Neuroscience courses for 2019
Neuroscience is one of the fastest-growing areas of biomedical science. You will learn about discoveries that have transformed our understanding of the brain and helped in the development of new treatments for disorders affecting millions of people.
Bristol is home to many internationally recognised research groups studying various aspects of neuroscience, including memory and learning, sensory processing and motor control.
Why study Neuroscience at Bristol?
Our Neuroscience degrees are innovative and expose students to many areas of the subject with teaching by a team of highly motivated academic staff who are dedicated to both research and teaching.
Bristol is home to neuroscience expertise in areas including memory and learning, sensory processing and motor control. Our teaching incorporates innovative methods alongside more traditional lectures and small-group tutorials. Our varied practicals are run in state-of-the-art dissection facilities and well-equipped modern laboratories and include sessions with high-fidelity human patient simulators. Laboratories are enhanced by innovative resources such as our dynamic lab manual, eBioLabs. Alongside your practical experience, you will also develop the critical thinking and report-writing skills that are invaluable for any future career.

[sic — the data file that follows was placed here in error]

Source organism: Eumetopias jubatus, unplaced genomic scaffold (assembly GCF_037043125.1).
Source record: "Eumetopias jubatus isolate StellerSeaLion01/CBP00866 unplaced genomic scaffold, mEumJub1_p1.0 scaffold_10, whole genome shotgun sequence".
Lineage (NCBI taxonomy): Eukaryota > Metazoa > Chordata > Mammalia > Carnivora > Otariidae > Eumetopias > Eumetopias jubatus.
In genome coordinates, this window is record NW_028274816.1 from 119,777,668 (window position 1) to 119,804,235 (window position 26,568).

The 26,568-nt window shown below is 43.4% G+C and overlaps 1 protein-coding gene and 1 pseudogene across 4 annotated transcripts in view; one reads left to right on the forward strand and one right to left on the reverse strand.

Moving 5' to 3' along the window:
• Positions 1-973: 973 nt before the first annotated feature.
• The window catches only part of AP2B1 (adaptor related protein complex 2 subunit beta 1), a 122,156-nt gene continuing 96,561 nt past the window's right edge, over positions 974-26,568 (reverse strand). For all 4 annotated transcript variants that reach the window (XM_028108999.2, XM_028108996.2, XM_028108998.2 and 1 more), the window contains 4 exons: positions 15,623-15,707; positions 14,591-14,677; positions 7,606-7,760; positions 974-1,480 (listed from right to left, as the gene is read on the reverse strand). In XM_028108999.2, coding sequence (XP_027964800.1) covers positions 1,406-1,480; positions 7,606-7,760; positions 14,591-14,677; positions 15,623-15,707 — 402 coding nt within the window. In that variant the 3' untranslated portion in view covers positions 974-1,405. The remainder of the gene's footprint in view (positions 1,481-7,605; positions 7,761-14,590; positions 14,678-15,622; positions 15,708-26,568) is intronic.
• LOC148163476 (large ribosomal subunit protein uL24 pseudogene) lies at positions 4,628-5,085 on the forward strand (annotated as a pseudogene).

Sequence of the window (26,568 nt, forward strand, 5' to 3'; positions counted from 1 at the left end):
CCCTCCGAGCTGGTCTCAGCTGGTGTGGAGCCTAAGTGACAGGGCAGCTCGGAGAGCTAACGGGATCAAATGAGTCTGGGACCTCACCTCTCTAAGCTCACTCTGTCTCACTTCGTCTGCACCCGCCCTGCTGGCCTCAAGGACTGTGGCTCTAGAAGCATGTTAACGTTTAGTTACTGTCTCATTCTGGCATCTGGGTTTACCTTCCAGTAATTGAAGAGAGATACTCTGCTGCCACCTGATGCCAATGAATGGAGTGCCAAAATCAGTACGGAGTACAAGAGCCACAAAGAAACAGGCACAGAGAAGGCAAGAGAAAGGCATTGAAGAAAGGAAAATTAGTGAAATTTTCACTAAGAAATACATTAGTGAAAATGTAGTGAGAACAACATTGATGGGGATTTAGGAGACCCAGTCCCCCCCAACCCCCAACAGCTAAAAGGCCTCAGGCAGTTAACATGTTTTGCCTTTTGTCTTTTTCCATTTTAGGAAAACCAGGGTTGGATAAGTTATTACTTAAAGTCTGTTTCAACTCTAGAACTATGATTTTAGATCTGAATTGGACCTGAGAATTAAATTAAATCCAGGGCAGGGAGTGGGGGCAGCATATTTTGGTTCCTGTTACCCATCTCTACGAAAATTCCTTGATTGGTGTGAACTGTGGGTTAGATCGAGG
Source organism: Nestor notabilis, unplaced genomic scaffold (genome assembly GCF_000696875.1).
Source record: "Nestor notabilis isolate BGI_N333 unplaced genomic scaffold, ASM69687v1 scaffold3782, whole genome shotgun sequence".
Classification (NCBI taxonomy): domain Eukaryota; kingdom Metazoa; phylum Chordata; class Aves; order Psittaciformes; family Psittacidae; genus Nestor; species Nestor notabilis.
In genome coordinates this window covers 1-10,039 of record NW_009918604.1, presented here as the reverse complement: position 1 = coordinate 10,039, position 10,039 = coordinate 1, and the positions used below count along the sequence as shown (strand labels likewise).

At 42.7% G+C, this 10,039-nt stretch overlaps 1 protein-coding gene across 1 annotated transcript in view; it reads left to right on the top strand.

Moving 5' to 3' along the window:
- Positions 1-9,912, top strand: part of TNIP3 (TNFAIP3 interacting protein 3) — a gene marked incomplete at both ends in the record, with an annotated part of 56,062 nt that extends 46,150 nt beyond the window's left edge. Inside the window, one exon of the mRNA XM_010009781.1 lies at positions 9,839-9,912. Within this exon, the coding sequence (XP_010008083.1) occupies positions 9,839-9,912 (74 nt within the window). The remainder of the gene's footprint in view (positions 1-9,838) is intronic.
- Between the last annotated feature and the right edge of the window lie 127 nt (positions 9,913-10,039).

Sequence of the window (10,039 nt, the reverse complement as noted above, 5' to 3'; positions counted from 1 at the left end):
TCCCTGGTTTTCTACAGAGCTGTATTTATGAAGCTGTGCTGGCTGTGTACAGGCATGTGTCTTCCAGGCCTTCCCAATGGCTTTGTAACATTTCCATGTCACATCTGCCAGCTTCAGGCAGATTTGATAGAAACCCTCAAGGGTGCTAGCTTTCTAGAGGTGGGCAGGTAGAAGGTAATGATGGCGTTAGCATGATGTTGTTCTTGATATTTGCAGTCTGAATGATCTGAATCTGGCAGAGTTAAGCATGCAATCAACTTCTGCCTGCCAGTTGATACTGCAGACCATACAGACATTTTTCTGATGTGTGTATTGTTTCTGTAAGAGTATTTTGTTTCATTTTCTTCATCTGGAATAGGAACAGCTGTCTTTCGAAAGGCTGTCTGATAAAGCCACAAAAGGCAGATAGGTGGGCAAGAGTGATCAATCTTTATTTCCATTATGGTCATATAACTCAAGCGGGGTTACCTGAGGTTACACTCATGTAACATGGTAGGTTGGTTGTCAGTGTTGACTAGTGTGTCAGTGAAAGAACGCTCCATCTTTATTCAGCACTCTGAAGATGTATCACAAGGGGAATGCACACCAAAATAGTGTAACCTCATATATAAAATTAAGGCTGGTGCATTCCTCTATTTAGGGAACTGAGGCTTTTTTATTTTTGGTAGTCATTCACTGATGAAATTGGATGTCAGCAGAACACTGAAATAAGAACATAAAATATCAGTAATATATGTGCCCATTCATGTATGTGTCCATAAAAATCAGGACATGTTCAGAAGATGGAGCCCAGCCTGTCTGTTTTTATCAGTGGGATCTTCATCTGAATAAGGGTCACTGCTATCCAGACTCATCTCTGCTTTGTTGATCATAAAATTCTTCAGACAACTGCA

In years one and two you will have the opportunity to study other subjects, which can include a non-science subject. Popular choices are biochemistry, human anatomy, pharmacology, psychology or a modern language. In the final year, formal lectures are replaced by seminars and you will also complete a research project.
International students who are offered a place on courses within the School of Physiology, Pharmacology and Neuroscience may be able to apply for an Undergraduate International Scholarship.
What kind of student would this course suit?
Neuroscience suits those with a keen interest in how all aspects of the nervous system work and what goes wrong in disease states, for example in neuropsychiatric diseases.
You will have or want to develop the ability to investigate aspects of neuroscience from literature. You will also have an interest in developing skills in experimentation and the analysis of data.
How is this course taught and assessed?
During the first two years you will normally have nine lectures a week, supplemented by up to nine hours of practical work depending on the units chosen. Regular tutorials will provide you with guidance in writing and communication skills as well as problem solving.
In the final year formal lectures are replaced by seminars and you will spend a total of 30 days on a research project.
You will be assessed via coursework, including regular online assessments and written assignments, as well as end-of-unit exams.
What are my career prospects?
Neuroscience provides ideal training for a wide variety of rewarding careers. Our graduates have a high level of success in securing employment or places on further training courses.
Around a third of graduates register for higher degrees (MSc, PhD) or graduate-entry medicine, dentistry or veterinary science. Others enter laboratory-based careers in universities, government establishments, the NHS or the pharmaceutical and food industries.
A neuroscience degree is also an excellent basis for careers in other areas, such as teaching, commerce, administration and management.
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